A second “convergent” mechanism, which cannot yet be ruled out, would postulate that both genes act independently on the activity of a third gene or set of genes. For example, as the biochemical function of Hr protein has yet to be identified, it might potentiate the activity of a downstream promoter by altering the conformation of DNA through its putative zinc-finger, by regulating the interaction of DNA with the nuclear scaffolding with which it is tightly associated, or through regulating a biochemical interaction such as phosphorylation, acetylation or methylation. Any of these activities could be required in advance of ligand-independent transcriptional induction by the VDR. For example, hr has sequence homology to the JmjC domain of a growing family of proteins which have recently been shown to possess demethylase activity (; reviewed in Takeuchi et al. ). The JmjC domain-containing protein, JHDM3A, has been demonstrated to act as a histone lysine demethylase (27). Loss of JHDM3A activity upregulates the expression of its target gene, suggesting that proteins containing the JmjC domain regulate transcription at the level of chromatin structure. These activities are consistent with our previous demonstration that Hr is tightly bound to the nuclear matrix (28). A demethylase activity inherent in the Hr protein would support the “cooperative” or the “convergent” mechanisms depending on the requirement of VDR for demethylation. Furthermore, the regulation of the wnt pathway, which is required for HF morphogenesis (29), might serve as a model for the convergent hypothesis, as it has been demonstrated that VDR regulates wnt signaling in keratinocytes at the level of β-catenin–Lef1 interaction (30) and that Hr regulates wnt signaling in the HF through wise, which acts at the level of receptor interaction (31).
Finally, a “linear” mechanism postulates a relationship between the two genes in which the expression of one gene is directly upregulated by the expression of the other. Loss of activity of the upstream gene in this example would result in the loss of expression of the downstream gene. Mutation in either gene, therefore, would abrogate all downstream activity in the pathway. While we did not detect any indication that the expression of the VDR was affected by the siRNA-mediated knockdown of hr gene expression in HaCaT cells (Fig. 7), we also examined the hypothesis that vitamin D3 and its nuclear receptor regulate the expression of the hr gene through its promoter.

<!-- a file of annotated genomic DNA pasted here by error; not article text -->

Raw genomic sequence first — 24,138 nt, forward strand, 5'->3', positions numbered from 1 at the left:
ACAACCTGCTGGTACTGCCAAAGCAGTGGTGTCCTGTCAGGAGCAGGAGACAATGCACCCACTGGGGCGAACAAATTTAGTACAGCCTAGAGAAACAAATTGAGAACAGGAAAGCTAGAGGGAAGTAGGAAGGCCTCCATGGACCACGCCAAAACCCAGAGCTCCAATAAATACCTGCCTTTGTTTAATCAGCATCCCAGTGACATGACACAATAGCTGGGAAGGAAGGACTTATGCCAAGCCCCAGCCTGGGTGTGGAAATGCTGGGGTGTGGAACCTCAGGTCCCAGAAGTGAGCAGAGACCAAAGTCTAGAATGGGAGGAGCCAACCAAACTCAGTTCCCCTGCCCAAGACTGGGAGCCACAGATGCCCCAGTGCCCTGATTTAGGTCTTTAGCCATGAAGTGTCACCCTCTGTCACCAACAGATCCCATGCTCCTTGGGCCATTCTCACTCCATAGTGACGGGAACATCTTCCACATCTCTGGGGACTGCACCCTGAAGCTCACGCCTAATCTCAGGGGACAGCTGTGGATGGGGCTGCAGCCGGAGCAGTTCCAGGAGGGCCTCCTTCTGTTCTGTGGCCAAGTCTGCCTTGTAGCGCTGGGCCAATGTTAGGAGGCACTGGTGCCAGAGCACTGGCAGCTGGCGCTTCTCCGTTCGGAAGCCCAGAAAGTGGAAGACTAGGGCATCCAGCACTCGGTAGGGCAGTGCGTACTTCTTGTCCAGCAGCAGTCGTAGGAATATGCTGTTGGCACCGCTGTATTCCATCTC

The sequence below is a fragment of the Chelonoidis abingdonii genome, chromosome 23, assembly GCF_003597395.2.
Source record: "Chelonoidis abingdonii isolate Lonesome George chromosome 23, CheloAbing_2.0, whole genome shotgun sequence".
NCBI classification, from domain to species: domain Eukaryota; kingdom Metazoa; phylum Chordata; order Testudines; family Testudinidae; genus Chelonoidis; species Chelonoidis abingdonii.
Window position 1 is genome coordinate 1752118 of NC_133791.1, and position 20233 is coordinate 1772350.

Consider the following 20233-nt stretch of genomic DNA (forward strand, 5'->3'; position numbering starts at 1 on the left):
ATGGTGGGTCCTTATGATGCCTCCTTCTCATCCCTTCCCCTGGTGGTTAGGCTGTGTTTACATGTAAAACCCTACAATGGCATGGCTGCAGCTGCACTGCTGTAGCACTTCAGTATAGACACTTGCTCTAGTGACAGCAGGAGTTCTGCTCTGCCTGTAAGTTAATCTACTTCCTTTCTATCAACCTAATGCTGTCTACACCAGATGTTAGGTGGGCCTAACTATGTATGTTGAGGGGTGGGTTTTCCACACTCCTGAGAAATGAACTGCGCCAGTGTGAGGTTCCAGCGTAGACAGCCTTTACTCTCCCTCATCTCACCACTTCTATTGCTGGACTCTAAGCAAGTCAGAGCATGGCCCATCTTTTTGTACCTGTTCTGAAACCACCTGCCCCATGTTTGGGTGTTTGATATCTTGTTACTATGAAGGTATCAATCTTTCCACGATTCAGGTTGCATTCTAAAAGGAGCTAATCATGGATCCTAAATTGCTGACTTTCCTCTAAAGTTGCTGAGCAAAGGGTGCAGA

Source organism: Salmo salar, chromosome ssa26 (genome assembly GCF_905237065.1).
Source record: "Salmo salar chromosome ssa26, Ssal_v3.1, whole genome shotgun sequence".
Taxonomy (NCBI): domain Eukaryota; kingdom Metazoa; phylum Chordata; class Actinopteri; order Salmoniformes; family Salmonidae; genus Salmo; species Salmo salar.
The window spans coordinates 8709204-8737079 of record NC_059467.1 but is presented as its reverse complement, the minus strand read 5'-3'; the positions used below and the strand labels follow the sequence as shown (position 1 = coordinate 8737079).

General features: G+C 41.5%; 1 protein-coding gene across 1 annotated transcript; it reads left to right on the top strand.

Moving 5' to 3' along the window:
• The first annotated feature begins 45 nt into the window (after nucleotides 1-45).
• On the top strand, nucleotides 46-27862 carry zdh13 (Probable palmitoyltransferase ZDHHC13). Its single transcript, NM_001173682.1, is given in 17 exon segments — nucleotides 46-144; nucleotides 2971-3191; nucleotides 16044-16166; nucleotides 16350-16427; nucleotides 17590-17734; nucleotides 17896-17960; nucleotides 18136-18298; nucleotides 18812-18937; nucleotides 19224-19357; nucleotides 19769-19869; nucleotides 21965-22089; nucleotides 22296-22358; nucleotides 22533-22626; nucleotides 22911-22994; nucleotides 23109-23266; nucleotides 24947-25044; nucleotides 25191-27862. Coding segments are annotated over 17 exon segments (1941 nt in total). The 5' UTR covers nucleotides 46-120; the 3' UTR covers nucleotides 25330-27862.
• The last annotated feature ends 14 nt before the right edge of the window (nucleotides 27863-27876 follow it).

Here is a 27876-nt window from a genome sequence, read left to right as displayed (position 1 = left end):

Cotransfection of the VDR along with a full-length hr promoter-luciferase gene fusion construct into HaCaT cells in hormone-depleted medium demonstrated that VDR repressed hr gene expression in a ligand-independent manner (Figs. 2 and and3).3). The addition of the VDR ligand, D3, further repressed hr promoter activity, demonstrating that VDR regulates hr expression through both ligand-dependent and -independent mechanisms. The repression of hr expression was promoter specific and not due to the autocrine production of D3, as the D3-responsive 24OHase promoter was activated by the addition of hormone in the same cell type. Surprisingly, identical results obtained with a 5′ deletion of the full-length promoter construct, which eliminates the TRE from the promoter, show that the VDR does not mediate repression through the TRE, which contains a VDR half-site. We have previously demonstrated that T3 does not regulate hr expression in keratinocytes (23) and that a pathogenic mutation in the T3-interacting domain of Hr does not alter in vitro interactions of Hr and thyroid hormone receptor (28). In fact, in all of our experiments, repression or transactivation occurred similarly in all deletion constructs, suggesting that our smallest construct, hpf1, contains a unique VDR-responsive element through which transactivation or transrepression occurs in a cell typespecific manner. Studies to determine the nature of this putative VDRE are ongoing.